Here we go again.
James Franklin is the new head football coach at Penn State. Franklin did wonders at Vanderbilt where nobody has ever won, and you’ll be hearing lots of comments about how he shouldn’t be blamed for leaving for Penn State.
But, like former Penn State coach Bill O’Brien, Franklin made commitments and promises to recruits who might have turned down other offers and chosen Vanderbilt only because of him. The question, again, is when did Franklin make his last promise to stay to a recruit or a current player?
Franklin is on record as a big fan of commitment.
Two years ago, he created a stir when, after a kid who had given him a verbal commitment, instead signed to play for the University of Georgia. He said that players who decommit, “Are not men of honor” or “men of integrity.”
Forget the fact it’s a pretty safe bet he had kids playing for him who had committed to another program.
When Franklin signed a contract extension last year at Vanderbilt, he said, “This is really about our kids and our players. I made a promise to them, and we made a promise to them as a staff, that they could come to Vanderbilt and chase all their dreams, their wildest dreams, at the highest level.”
It’s he same old story. Penn State players have a coach hired away from them, and Penn State goes out and takes a coach out from under a bunch of other kids.
But make no mistake. It’s always all about the kids.
• Rape is not a word you want to come up at a Penn State news conference to introduce a new coach, but it’s a word that has the potential to blow the Penn State program up again.
Back in June, four of Vanderbilt’s players were arrested and charged with raping an unconscious female student. And, of course, this being the social media age, it was recorded on a cell phone and spread around campus. The players were kicked off the team and law enforcement officials said there is absolutely no evidence Franklin took part in any cover up.
But a story in SB Nation quoted an anonymous source close to the defendants as saying the source is “99.9 percent sure” Franklin saw the video and told the players to delete it.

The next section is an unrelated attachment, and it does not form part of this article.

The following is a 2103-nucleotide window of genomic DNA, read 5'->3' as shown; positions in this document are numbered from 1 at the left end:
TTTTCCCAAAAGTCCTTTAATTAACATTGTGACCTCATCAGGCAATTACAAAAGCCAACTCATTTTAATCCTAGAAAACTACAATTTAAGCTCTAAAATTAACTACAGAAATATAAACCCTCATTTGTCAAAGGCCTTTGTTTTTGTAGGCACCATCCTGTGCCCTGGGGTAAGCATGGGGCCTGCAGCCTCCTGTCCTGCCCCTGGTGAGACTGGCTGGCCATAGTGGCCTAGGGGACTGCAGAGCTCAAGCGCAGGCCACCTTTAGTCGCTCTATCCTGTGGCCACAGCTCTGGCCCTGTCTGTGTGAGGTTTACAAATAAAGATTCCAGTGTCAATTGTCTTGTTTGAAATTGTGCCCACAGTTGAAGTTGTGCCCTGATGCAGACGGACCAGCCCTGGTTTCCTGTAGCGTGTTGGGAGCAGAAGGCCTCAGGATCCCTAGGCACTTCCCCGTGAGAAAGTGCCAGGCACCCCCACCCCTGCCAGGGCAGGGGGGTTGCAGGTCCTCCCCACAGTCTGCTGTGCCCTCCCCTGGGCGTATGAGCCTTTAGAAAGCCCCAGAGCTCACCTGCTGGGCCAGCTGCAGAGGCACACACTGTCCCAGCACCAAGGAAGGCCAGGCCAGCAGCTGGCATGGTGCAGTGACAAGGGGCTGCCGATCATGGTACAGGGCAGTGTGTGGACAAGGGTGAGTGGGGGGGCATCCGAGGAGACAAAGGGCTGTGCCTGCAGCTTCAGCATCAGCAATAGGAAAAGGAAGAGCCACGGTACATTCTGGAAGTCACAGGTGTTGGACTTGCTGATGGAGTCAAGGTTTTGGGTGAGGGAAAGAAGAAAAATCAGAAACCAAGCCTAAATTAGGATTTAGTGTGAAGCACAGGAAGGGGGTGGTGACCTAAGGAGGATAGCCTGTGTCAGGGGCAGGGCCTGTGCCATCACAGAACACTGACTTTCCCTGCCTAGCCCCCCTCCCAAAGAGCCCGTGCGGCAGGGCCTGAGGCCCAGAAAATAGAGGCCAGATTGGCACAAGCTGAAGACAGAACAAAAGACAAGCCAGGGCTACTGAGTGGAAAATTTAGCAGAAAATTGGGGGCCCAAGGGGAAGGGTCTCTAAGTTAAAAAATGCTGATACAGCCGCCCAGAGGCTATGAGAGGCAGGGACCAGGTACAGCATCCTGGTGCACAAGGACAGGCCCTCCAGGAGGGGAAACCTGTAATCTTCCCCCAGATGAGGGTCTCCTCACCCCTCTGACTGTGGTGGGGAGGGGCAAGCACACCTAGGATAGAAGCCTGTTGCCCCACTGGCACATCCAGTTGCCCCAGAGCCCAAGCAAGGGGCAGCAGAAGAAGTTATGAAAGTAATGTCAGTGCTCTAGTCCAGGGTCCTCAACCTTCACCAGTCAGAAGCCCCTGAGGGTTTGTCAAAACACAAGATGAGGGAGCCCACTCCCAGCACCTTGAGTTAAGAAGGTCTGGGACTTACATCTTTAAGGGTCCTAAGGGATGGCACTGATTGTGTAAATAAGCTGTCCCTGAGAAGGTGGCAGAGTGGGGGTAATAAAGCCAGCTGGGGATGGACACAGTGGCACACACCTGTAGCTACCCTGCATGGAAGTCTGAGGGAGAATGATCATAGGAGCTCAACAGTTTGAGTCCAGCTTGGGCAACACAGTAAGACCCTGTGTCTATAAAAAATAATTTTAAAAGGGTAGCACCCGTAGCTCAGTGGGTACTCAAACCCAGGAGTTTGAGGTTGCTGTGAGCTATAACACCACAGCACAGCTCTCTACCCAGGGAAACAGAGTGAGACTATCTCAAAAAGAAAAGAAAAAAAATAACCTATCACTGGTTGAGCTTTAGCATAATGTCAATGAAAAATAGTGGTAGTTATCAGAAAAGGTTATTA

For now, we have to take Franklin at his word when he said he never saw the video, but there will be a trial and defendants will speak under oath. Penn State becomes a circus again if any of them say that Franklin did, in fact, see the video.
Isn’t college football wonderful?
• The University of North Carolina needs to find out why academic counselor Mary Willingham is making up terrible stories about UNC athletes. While she was a graduate student at UNC-Greensboro, Willingham researched the reading levels of 183 UNC football and basketball players from 2004 to 2012. She found 60 percent read between fourth- and eighth-grade level and that between 8 and 10 percent read at a third-grade level.
Willingham also said she was asked to help a football player who could not read at all.
The NCAA released a statement that said Willingham’s report was inaccurate, incomplete and skewed a lot of numbers, including a claim that, of the more than 29,000 student-athletes who entered institutions for the first time in 2012, only 16 had test scores below 600. Willingham has recieved death threats.
When CNN asked North Carolina to comment on Willingham’s study, officials denied knowing about it. After emails showed that not to be true, officials admitted they had seen Willingham’s study.
Aren’t college sports wonderful?
• Thousands of running backs have gained millions of yards in the many years that the NFL has existed. Five have gained more than Jerome Bettis did. And there is still a debate about whether he belongs in the Pro Football Hall of Fame.
There shouldn’t be.
One knock against Bettis is his 3.9 yards per carry. The magic number is 4.0, but you had to see Bettis play to realize how many times the Steelers called on him to get only one yard, either for a first down or a touchdown. And he was rarely stopped. But all those one-yard gains are enough to keep his average under four yards a carry.
Emmitt Smith is the NFL’s all-time leading rusher, and I don’t think he was a better runner than Bettis. Smith ran through huge holes opened up by what might have been the best offensive line in NFL history.
All the players at the top of the NFL’s all-time rushing list did something that current backs are not doing. They played against defensive players who, you know, knew how to tackle. And they were allowed to hurl themselves at runners like guided missiles.
With the feeble attempts at tackling that are on display weekly in the NFL now, Bettis, in his prime, might average six yards a carry.
It’s been eight years since Bettis carried the ball for the Steelers. Do yourself a favor and check out his highlights on Youtube and refresh your memory. You’ll remember why he was called The Bus.
John Steigerwald writes a Sunday column for the Observer-Reporter.